Divorce is one of the most stressful things one has to deal with. Even more so when the custody of children and division of assets are contested. After all, neither party wants to be on the losing end.
As a property portal, we occasionally feature divorce cases that involve the division of matrimonial assets to explain what would be included in the pool (at least in the eyes of the law in Singapore).
A recent court appeal has highlighted that in a matrimonial asset division, even if you have an overseas property acquired before marriage under your sole name, your ex-spouse may get a share of it.
Property in China registered solely under the woman’s name
This was reflected in a case involving a Singaporean man who is a senior engineer, and a Chinese national and Singapore PR woman, who has been a homemaker since 2004. They married in September 2004 and have two kids.
A district judge previously ordered that the matrimonial assets valued at $796,427.41 be divided equally between the man and the woman. This matrimonial pool included a property in Guangzhou, China, which was registered solely under the woman’s name.
(There were a few other things related to the case, but since we’re a property portal, we’re just going to focus on the property in question.)
However, the woman appealed the district judge’s decision, asking for this property to be excluded from the matrimonial pool. The high court judge eventually dismissed the appeal.
Before we explain why the appeal was dismissed, let’s go through the definition of a matrimonial asset in Singapore.
What’s considered a matrimonial asset?
Under section 112(10) of the Women’s Charter 1961, a matrimonial asset refers to
- any asset acquired before the marriage by one party or both parties to the marriage
- ordinarily used or enjoyed by both parties or one or more of their children while the parties are residing together for shelter or transportation or for household, education, recreational, social or aesthetic purposes; or
- which has been substantially improved during the marriage by the other party or by both parties to the marriage; and
- any other asset of any nature acquired during the marriage by one party or both parties to the marriage
It doesn’t include any asset acquired by one party at any time through gift or inheritance. That is, unless it’s a matrimonial home or it’s been subsequently improved during the marriage by the other party or both parties.
This is like what we’ve seen in the case of a man getting a share of the ex-wife’s two houses that were gifts from her late mother.
Why the China property was included in the matrimonial pool
According to the woman, the property in China was bought in her sole name before the marriage. She added that her ex-husband had not contributed to the purchase.
(We note that foreigners are only allowed to buy property in China after one year of working or studying there. And it should be for owner-occupied, and not for rental purposes.)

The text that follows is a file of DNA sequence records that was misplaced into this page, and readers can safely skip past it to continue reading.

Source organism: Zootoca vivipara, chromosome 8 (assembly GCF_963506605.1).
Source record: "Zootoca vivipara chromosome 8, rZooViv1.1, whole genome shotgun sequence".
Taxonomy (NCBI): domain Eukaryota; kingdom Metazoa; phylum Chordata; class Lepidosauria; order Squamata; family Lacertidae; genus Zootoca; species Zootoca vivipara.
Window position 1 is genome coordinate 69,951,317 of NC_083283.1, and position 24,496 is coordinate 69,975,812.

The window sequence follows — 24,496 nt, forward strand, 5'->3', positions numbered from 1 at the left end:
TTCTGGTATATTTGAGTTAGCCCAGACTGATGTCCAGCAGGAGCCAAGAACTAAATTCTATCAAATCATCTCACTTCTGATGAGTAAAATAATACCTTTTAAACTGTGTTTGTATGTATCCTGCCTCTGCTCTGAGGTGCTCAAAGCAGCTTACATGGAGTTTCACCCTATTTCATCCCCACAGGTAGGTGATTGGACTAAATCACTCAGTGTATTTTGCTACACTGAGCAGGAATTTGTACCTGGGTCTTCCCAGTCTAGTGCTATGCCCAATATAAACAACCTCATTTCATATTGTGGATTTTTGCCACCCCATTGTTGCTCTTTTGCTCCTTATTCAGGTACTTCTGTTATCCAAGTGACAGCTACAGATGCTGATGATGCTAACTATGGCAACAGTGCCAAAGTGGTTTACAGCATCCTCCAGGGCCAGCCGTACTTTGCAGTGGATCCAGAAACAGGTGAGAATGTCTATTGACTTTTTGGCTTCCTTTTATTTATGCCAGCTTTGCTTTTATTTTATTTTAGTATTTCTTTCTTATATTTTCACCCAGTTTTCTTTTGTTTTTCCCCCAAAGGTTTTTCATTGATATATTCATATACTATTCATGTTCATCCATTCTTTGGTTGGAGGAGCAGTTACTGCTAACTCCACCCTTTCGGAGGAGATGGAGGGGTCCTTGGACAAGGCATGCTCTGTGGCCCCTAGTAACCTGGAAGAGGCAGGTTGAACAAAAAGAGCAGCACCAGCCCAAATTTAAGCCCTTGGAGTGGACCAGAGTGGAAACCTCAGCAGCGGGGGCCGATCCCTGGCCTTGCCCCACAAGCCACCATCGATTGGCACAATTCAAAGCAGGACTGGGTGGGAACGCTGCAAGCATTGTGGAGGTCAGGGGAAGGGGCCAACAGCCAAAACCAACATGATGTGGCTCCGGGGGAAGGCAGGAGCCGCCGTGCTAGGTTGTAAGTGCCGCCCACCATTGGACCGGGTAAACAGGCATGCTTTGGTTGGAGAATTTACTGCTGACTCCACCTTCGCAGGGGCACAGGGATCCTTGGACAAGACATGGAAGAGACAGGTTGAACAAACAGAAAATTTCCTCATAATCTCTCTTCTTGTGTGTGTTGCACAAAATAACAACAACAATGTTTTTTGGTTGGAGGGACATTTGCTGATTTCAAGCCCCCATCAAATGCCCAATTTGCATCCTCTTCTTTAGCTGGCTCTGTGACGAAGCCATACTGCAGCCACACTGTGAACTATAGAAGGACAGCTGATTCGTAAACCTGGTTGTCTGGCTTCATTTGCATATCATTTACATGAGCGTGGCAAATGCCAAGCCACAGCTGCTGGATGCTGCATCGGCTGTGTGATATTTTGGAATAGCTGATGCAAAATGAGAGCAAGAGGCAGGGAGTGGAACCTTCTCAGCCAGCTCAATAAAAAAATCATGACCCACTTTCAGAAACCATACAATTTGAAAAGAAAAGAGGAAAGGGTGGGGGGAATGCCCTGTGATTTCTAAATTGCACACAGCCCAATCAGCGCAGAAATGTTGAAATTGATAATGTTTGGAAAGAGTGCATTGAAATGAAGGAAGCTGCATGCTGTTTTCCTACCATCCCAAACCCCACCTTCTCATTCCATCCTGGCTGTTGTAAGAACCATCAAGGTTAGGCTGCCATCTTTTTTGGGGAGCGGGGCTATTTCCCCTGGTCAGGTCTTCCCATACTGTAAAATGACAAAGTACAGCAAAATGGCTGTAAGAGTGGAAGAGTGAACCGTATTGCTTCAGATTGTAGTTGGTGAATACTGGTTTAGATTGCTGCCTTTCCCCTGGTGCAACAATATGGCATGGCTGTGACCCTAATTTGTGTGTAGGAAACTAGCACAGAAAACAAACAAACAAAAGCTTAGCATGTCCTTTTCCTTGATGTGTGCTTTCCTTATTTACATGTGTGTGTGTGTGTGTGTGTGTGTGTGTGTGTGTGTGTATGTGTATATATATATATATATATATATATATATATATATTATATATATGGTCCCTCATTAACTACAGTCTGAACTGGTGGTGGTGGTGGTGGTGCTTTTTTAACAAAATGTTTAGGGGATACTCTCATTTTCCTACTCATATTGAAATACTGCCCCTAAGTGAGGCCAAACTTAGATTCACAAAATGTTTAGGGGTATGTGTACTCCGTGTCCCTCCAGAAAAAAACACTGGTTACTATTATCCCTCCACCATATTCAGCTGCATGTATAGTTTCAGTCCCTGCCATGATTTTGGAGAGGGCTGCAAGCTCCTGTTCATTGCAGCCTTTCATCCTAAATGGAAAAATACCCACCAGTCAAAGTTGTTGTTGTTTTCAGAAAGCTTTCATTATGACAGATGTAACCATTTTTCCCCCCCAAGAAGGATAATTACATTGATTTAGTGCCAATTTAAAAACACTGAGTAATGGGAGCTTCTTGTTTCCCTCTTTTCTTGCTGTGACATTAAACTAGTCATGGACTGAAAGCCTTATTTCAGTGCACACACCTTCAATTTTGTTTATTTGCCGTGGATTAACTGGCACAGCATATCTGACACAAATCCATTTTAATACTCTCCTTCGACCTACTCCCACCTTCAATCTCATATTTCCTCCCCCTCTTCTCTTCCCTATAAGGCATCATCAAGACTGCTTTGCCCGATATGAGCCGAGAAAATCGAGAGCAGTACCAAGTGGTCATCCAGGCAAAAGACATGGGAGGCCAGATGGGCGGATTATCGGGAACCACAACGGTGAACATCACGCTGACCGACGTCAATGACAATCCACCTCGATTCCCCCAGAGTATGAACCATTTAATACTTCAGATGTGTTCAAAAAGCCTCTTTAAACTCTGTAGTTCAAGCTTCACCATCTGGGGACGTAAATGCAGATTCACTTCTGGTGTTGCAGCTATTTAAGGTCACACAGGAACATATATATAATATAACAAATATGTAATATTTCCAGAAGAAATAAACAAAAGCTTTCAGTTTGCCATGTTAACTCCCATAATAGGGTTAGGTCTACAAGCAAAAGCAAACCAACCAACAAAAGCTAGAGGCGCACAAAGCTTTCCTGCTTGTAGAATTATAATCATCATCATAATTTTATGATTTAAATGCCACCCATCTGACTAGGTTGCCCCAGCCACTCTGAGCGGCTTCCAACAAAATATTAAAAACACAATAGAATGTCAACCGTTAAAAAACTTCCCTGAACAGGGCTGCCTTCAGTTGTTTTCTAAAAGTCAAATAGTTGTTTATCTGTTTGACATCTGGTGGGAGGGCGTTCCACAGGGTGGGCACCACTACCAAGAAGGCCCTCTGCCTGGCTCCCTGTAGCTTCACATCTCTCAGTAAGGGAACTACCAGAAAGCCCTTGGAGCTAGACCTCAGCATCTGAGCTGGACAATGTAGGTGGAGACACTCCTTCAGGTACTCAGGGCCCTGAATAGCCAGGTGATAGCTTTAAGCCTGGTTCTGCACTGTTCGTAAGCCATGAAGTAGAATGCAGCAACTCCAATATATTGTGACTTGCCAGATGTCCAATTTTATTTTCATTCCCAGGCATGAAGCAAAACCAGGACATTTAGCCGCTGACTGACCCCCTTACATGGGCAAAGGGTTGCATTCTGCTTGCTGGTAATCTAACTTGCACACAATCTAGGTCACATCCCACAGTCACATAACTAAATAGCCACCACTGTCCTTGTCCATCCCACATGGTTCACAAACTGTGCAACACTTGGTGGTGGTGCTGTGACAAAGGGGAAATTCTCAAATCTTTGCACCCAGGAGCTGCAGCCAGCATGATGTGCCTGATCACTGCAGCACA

However, she failed to show any evidence of the purchase or her financial capability to do so. She claimed that she could not return to China to get the documents because of the pandemic, and needed to take care of her children.
The only evidence she had was a search result from the Chinese government website showing that the property was registered under her name. But there were no details on its date of purchase.
Ex-husband had contributed to the property purchase
On the other hand, the man stated that he had contributed to the property purchase. And he had evidence to back it up, demonstrating that he made four payments to his ex-wife, in December 2003, March 2004, November 2004 and December 2004.
Since the last two payments were done after the marriage, the district judge included them, which amounted to S$35,000 and S$15,000 respectively, in the matrimonial pool.
This is because even though the property was bought before the marriage under the woman’s name, her ex-husband had contributed payments for it.
During the appeal, the woman had also counter-argued that the currency of these two payments were in renminbi, and that they were for allowance instead of the property. However, she did not provide any evidence to show the purpose of these payments.
So the high court judge concurred with the district judge that the property should be included in the matrimonial pool, dismissing the woman’s appeal on the property.
Overseas properties that fit the definition of a matrimonial asset will be included in the pool for division of assets
According to a Singapore Legal Advice article, the definition of matrimonial assets under the Women’s Charter does not differentiate between local and overseas assets. The local courts generally include properties located overseas in the matrimonial pool, as long as they fit in the definition of a matrimonial asset.
But instead of ordering these overseas properties to be sold and the sale proceeds be divided among the parties, the court would usually take into account their values and include them in the total value of the matrimonial pool for division of assets.
Do you have a similar story on the division of matrimonial assets to share with us? Let us know in the comments section below.
If you found this article helpful, 99.co recommends Woman denied share in Bukit Timah house when court ruled that it’s not her ‘matrimonial home’ and Messy divorces and matrimonial assets: real lessons of couples and their properties.
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